After last week’s Katherine of Aragon centred episode of Lucy Worsley’s new Six Wives series, I was both excited and nervous about watching the second episode. As I mentioned in the first review, my concerns were for how Lucy would be able to go through the remaining five wives in just two episodes and, unfortunately, these problems came through in this episode.
This episode starts with Anne Boleyn moving in to the royal palace at Greenwich, so now Katherine and Anne are essentially living together. Worsley does not dwell on this for long and once again she goes travelling with Katherine’s portrait (which doesn’t get any less weird no matter how many times I see it), giving us a quick run down of events in the early 1530s. She skips a lot of the information due to time problems, yet still manages to cover the personal events, such as Katherine and Mary being separated and unable to see each other.
After Henry and Anne’s wedding, we see their first argument onscreen. Worsley picks a notorious one, which was documented by the likes of Chapuys, in which Anne is not happy with Henry having mistresses. He then tells her to “shut your eyes and endure, as more worthy persons have done” as he could “lower her as much as he had raised her” or, as it is shortened in this series, to “look away”.
The Princess Elizabeth is born not long after and Worsley makes a point of saying how besotted Anne is with her, despite her not being the son Henry wished for and Anne needed. Time passes very quickly in this series as, despite it in reality being two years later, we fast forward to Katherine of Aragon on her deathbed. It is a very moving scene in which Maria de Salinas (one of Katherine’s original Spanish ladies) writes Katherine’s letter to Henry for her, despite her objections to her giving the king her forgiveness. I am glad to see Maria mentioned, as most just mention Katherine’s main supporter being Eustace Chapuys and ignore the fact that Maria went against Henry’s wishes to visit her in 1536.
Jane Seymour comes onto the scene soon after and for once in a documentary she is acknowledged as being Katherine of Aragon’s lady in waiting as well as Anne Boleyn’s. We are shown Henry flirting with Jane with her on his lap and Anne seeing them two together, as shown in several shows, and have Worsley tell us about Anne’s second miscarriage (not mentioning the first). She puts it down to Anne’s heart breaking after seeing Jane and Henry together, which some sources do state, yet does not mention the other possible reason, the 1536 jousting accident. Several sources and historians state that this was the actual reason, the news given by the Duke of Norfolk having shocked her. Either way, Worsley does not give the alternative explanation.
The infamous ‘dead men’s shoes’ scene is shown next, with Worsley spying on Henry Norris and Anne Boleyn during a pageant and explaining the implications of her words. She had imagined the king’s death, which was treason, yet was just trying to play the game of courtly love and, perhaps in her distress over recent events with her miscarriage and the rise of the Seymours, took it a step too far.
She is shown trying to explain away these words and begging the king to understand that she did not mean it, yet the damage is done. Henry no longer trusts her and her fall is swift and brutal.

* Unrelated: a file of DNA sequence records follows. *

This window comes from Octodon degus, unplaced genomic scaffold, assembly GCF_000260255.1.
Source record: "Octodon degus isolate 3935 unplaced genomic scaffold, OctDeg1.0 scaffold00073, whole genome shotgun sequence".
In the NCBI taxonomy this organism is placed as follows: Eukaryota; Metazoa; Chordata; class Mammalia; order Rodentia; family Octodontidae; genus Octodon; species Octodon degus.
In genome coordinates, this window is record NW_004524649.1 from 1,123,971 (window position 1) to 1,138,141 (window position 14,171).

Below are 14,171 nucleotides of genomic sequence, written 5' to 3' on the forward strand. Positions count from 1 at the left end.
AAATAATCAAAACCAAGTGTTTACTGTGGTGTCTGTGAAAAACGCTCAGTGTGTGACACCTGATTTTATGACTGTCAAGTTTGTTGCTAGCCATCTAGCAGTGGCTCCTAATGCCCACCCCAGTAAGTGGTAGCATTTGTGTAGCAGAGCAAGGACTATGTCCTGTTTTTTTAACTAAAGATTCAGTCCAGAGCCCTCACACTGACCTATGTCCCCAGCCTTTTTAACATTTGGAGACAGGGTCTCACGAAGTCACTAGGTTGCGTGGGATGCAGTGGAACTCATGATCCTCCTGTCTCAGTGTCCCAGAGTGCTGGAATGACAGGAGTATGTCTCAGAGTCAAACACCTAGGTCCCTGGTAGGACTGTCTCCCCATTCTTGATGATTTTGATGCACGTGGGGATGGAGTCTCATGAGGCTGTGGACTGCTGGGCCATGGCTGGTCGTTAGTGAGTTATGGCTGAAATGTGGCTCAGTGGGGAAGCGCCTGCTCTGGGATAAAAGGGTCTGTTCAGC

Jane Seymour’s time as queen in this series is very short, perhaps only a maximum of 15 minutes in total. Worsley does briefly mention her relationship with Princess/Lady Mary and how she tried to persuade Henry to have mercy on those involved in the Pilgrimage of Grace, resulting in a harsh warning from the king to “remember what happened to my last wife and queen”.
Jane then gives birth to Prince Edward and, after a brief visit to the Chapel Royal in Hampton Court Palace, we learn that she is dying. There is a scene in which Henry is tending to Jane and showing them their newborn son, it is one of the few affectionate scenes shown of the couple, with the king lamenting what he did to deserve this.
There are two main problems with this episode, although one is more down to the structure of the series overall. The problems are lack of time to cover the queens properly and the fact that Worsley focuses on the personal side of the six wives, cutting out as much of the political side as possible, which ultimately makes the story feel rushed and disjointed. The first episode had the perfect balance as it included events such as the Battle of Flodden and Katherine’s reaction, yet this one cuts out major figures such as Thomas Wolsey and Thomas Cromwell. Cranmer does have a brief mention as he is Anne Boleyn’s confessor in the Tower, but that is his only appearance so far. This means that Worsley struggles when she explains the Pilgrimage of Grace and its importance to Jane Seymour, she talks about the Dissolution of the Monasteries but with no mention of Cromwell.
Overall I did enjoy the episode, yet the amount of details that had to be left out entirely due to the timing issue distracted away from the engaging narrative of Lucy Worsley and the brilliant acting throughout. Worsley seems to have had to pick just the famous events to show and the ones that are absolutely vital to the story, such as the ‘dead men’s shoes’ incident and Henry warning Jane about what happened to Anne Boleyn. Due to the fact that it did feel rushed, I do have to knock a star off of what was a solid four stars last week. If this was a four episode series, I am certain Worsley would have been able to go at a comfortable pace and include the likes of Thomas Wolsey, Cromwell etc.
Rating: 3/5 stars
(All pictures taken from BBC iPlayer)